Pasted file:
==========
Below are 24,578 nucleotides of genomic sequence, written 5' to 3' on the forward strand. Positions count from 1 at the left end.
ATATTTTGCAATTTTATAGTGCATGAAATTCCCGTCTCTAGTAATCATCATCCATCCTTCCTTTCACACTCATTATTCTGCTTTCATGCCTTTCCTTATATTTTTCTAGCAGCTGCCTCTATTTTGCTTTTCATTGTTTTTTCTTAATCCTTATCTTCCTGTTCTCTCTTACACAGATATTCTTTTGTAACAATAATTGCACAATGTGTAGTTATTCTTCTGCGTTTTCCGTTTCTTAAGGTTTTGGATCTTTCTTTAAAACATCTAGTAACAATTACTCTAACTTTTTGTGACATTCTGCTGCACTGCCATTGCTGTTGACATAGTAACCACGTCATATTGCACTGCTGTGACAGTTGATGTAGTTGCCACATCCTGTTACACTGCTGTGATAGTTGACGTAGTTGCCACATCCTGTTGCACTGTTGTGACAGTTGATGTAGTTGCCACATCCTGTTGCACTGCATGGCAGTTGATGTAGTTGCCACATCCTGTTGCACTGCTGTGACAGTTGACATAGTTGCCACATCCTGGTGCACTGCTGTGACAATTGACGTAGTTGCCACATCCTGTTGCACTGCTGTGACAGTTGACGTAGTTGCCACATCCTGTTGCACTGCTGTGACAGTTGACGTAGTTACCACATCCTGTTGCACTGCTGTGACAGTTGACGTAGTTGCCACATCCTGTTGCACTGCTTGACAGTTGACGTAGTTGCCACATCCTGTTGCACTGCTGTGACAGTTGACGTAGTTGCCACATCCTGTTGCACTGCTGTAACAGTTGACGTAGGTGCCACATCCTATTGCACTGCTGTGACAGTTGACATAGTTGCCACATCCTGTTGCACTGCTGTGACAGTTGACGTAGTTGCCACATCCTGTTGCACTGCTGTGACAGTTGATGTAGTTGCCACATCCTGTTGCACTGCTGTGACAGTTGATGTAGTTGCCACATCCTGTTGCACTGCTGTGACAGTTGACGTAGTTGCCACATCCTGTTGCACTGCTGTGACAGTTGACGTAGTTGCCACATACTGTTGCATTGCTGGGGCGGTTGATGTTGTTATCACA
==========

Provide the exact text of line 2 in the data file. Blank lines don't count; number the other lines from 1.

ATATTTTGCAATTTTATAGTGCATGAAATTCCCGTCTCTAGTAATCATCATCCATCCTTCCTTTCACACTCATTATTCTGCTTTCATGCCTTTCCTTATATTTTTCTAGCAGCTGCCTCTATTTTGCTTTTCATTGTTTTTTCTTAATCCTTATCTTCCTGTTCTCTCTTACACAGATATTCTTTTGTAACAATAATTGCACAATGTGTAGTTATTCTTCTGCGTTTTCCGTTTCTTAAGGTTTTGGATCTTTCTTTAAAACATCTAGTAACAATTACTCTAACTTTTTGTGACATTCTGCTGCACTGCCATTGCTGTTGACATAGTAACCACGTCATATTGCACTGCTGTGACAGTTGATGTAGTTGCCACATCCTGTTACACTGCTGTGATAGTTGACGTAGTTGCCACATCCTGTTGCACTGTTGTGACAGTTGATGTAGTTGCCACATCCTGTTGCACTGCATGGCAGTTGATGTAGTTGCCACATCCTGTTGCACTGCTGTGACAGTTGACATAGTTGCCACATCCTGGTGCACTGCTGTGACAATTGACGTAGTTGCCACATCCTGTTGCACTGCTGTGACAGTTGACGTAGTTGCCACATCCTGTTGCACTGCTGTGACAGTTGACGTAGTTACCACATCCTGTTGCACTGCTGTGACAGTTGACGTAGTTGCCACATCCTGTTGCACTGCTTGACAGTTGACGTAGTTGCCACATCCTGTTGCACTGCTGTGACAGTTGACGTAGTTGCCACATCCTGTTGCACTGCTGTAACAGTTGACGTAGGTGCCACATCCTATTGCACTGCTGTGACAGTTGACATAGTTGCCACATCCTGTTGCACTGCTGTGACAGTTGACGTAGTTGCCACATCCTGTTGCACTGCTGTGACAGTTGATGTAGTTGCCACATCCTGTTGCACTGCTGTGACAGTTGATGTAGTTGCCACATCCTGTTGCACTGCTGTGACAGTTGACGTAGTTGCCACATCCTGTTGCACTGCTGTGACAGTTGACGTAGTTGCCACATACTGTTGCATTGCTGGGGCGGTTGATGTTGTTATCACA